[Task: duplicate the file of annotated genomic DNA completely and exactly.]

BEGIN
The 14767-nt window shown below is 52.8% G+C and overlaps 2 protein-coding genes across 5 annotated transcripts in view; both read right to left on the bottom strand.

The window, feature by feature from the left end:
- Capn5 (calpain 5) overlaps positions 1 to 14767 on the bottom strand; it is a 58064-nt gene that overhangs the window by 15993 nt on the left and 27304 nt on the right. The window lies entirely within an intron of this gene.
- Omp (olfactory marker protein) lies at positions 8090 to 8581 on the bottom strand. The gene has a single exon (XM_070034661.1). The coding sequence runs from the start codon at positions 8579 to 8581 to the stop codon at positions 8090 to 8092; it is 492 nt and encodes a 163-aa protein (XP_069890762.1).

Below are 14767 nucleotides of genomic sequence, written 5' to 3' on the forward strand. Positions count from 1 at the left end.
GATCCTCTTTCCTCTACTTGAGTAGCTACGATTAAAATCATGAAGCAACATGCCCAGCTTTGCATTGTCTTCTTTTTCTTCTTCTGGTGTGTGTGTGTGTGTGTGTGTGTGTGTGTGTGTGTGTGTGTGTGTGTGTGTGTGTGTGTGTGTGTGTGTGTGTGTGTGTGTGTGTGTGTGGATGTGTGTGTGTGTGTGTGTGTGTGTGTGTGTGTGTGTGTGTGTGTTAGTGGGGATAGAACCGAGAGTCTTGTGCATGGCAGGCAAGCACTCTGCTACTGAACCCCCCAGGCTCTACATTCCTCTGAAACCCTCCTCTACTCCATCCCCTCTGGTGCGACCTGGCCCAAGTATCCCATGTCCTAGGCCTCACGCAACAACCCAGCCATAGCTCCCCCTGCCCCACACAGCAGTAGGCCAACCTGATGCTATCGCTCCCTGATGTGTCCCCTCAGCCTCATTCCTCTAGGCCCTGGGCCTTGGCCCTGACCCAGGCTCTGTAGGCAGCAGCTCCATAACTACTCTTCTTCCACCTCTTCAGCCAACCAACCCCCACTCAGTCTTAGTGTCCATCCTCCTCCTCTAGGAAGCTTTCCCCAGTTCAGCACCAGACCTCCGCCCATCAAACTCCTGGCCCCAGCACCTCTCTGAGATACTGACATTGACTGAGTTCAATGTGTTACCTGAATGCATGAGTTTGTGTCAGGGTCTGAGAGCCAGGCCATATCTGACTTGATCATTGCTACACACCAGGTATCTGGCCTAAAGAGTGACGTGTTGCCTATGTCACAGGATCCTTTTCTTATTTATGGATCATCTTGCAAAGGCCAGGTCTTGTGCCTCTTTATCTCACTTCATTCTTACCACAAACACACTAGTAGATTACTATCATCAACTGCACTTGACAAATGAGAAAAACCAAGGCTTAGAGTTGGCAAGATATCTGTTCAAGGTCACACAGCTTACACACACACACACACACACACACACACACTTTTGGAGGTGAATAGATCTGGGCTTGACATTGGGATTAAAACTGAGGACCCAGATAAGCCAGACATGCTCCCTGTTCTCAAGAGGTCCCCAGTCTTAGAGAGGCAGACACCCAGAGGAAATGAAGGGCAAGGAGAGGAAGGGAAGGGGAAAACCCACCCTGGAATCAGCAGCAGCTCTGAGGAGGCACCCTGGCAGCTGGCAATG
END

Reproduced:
The 14767-nt window shown below is 52.8% G+C and overlaps 2 protein-coding genes across 5 annotated transcripts in view; both read right to left on the bottom strand.

The window, feature by feature from the left end:
- Capn5 (calpain 5) overlaps positions 1 to 14767 on the bottom strand; it is a 58064-nt gene that overhangs the window by 15993 nt on the left and 27304 nt on the right. The window lies entirely within an intron of this gene.
- Omp (olfactory marker protein) lies at positions 8090 to 8581 on the bottom strand. The gene has a single exon (XM_070034661.1). The coding sequence runs from the start codon at positions 8579 to 8581 to the stop codon at positions 8090 to 8092; it is 492 nt and encodes a 163-aa protein (XP_069890762.1).

Below are 14767 nucleotides of genomic sequence, written 5' to 3' on the forward strand. Positions count from 1 at the left end.
GATCCTCTTTCCTCTACTTGAGTAGCTACGATTAAAATCATGAAGCAACATGCCCAGCTTTGCATTGTCTTCTTTTTCTTCTTCTGGTGTGTGTGTGTGTGTGTGTGTGTGTGTGTGTGTGTGTGTGTGTGTGTGTGTGTGTGTGTGTGTGTGTGTGTGTGTGTGTGTGTGTGTGTGGATGTGTGTGTGTGTGTGTGTGTGTGTGTGTGTGTGTGTGTGTGTGTTAGTGGGGATAGAACCGAGAGTCTTGTGCATGGCAGGCAAGCACTCTGCTACTGAACCCCCCAGGCTCTACATTCCTCTGAAACCCTCCTCTACTCCATCCCCTCTGGTGCGACCTGGCCCAAGTATCCCATGTCCTAGGCCTCACGCAACAACCCAGCCATAGCTCCCCCTGCCCCACACAGCAGTAGGCCAACCTGATGCTATCGCTCCCTGATGTGTCCCCTCAGCCTCATTCCTCTAGGCCCTGGGCCTTGGCCCTGACCCAGGCTCTGTAGGCAGCAGCTCCATAACTACTCTTCTTCCACCTCTTCAGCCAACCAACCCCCACTCAGTCTTAGTGTCCATCCTCCTCCTCTAGGAAGCTTTCCCCAGTTCAGCACCAGACCTCCGCCCATCAAACTCCTGGCCCCAGCACCTCTCTGAGATACTGACATTGACTGAGTTCAATGTGTTACCTGAATGCATGAGTTTGTGTCAGGGTCTGAGAGCCAGGCCATATCTGACTTGATCATTGCTACACACCAGGTATCTGGCCTAAAGAGTGACGTGTTGCCTATGTCACAGGATCCTTTTCTTATTTATGGATCATCTTGCAAAGGCCAGGTCTTGTGCCTCTTTATCTCACTTCATTCTTACCACAAACACACTAGTAGATTACTATCATCAACTGCACTTGACAAATGAGAAAAACCAAGGCTTAGAGTTGGCAAGATATCTGTTCAAGGTCACACAGCTTACACACACACACACACACACACACACACACTTTTGGAGGTGAATAGATCTGGGCTTGACATTGGGATTAAAACTGAGGACCCAGATAAGCCAGACATGCTCCCTGTTCTCAAGAGGTCCCCAGTCTTAGAGAGGCAGACACCCAGAGGAAATGAAGGGCAAGGAGAGGAAGGGAAGGGGAAAACCCACCCTGGAATCAGCAGCAGCTCTGAGGAGGCACCCTGGCAGCTGGCAATG